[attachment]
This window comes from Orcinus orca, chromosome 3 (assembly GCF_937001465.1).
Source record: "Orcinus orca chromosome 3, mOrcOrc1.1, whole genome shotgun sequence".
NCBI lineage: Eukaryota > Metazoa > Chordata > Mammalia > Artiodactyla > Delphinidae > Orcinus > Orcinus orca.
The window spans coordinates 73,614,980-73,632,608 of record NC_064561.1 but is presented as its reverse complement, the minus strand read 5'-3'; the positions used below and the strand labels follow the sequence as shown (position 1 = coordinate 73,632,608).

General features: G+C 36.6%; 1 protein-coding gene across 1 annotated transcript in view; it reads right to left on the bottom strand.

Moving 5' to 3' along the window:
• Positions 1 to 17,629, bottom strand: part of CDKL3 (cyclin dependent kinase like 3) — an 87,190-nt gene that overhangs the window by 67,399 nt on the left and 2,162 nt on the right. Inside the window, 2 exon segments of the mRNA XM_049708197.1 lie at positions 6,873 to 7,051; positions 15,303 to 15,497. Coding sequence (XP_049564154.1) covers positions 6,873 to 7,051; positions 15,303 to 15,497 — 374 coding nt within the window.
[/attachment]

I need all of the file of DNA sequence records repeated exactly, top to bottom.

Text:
This window comes from Orcinus orca, chromosome 3 (assembly GCF_937001465.1).
Source record: "Orcinus orca chromosome 3, mOrcOrc1.1, whole genome shotgun sequence".
NCBI lineage: Eukaryota > Metazoa > Chordata > Mammalia > Artiodactyla > Delphinidae > Orcinus > Orcinus orca.
The window spans coordinates 73,614,980-73,632,608 of record NC_064561.1 but is presented as its reverse complement, the minus strand read 5'-3'; the positions used below and the strand labels follow the sequence as shown (position 1 = coordinate 73,632,608).

General features: G+C 36.6%; 1 protein-coding gene across 1 annotated transcript in view; it reads right to left on the bottom strand.

Moving 5' to 3' along the window:
• Positions 1 to 17,629, bottom strand: part of CDKL3 (cyclin dependent kinase like 3) — an 87,190-nt gene that overhangs the window by 67,399 nt on the left and 2,162 nt on the right. Inside the window, 2 exon segments of the mRNA XM_049708197.1 lie at positions 6,873 to 7,051; positions 15,303 to 15,497. Coding sequence (XP_049564154.1) covers positions 6,873 to 7,051; positions 15,303 to 15,497 — 374 coding nt within the window.